A useful unifying principle for action is that we should always favor the minimal amount of violence.
Pacifism is the belief that one should never use violence and pacifism is open to a number of criticisms. First it is possible to set up thought experiments that clearly challenge the ethical basis of pacifism; would you not use violence to prevent a person from causing harm to a child? Or to hundreds of children? More than just theoretical, there are historical examples, such as using force to overthrow slavery in the American south, that have strong justification. So I will start with the assumption that absolute pacifism is untenable.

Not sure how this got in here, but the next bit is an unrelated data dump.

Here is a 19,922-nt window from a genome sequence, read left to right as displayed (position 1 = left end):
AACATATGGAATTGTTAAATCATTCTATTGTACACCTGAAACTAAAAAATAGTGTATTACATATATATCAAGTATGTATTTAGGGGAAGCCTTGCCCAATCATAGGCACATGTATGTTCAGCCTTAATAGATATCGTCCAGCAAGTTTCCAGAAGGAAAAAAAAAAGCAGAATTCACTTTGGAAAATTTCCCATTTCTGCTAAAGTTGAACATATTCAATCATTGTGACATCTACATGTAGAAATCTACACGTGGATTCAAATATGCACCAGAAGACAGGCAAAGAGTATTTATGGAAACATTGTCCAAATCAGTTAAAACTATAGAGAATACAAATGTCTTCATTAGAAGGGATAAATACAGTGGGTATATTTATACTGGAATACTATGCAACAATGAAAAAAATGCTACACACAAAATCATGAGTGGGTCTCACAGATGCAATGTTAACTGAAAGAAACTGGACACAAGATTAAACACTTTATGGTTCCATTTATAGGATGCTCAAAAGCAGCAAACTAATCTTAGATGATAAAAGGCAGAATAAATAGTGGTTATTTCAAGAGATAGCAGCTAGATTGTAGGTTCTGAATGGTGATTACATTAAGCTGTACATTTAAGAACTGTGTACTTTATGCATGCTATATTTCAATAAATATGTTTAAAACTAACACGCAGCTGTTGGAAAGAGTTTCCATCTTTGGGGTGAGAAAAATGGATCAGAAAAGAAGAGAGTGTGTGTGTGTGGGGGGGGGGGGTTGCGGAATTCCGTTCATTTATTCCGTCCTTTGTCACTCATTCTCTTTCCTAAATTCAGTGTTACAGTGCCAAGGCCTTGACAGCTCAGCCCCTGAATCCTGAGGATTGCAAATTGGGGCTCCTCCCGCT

However, a more modest proposal seems in order, we should always strive to use violence only as a last resort and when force is necessary we must always try to apply the minimum amount. Many people would assent to this proposition, but we often stray from it in application. We have a tendency to adjust downward the point at which violence might be necessary. After the September 11th attacks many of us were ready to endorse all kinds of ill conceived mobilizations of violence. In retrospect we can see how poorly conceived our interventions in Afghanistan and Iraq were. These examples make it clear that we need to adjust upward the point at which we think violence is justified.
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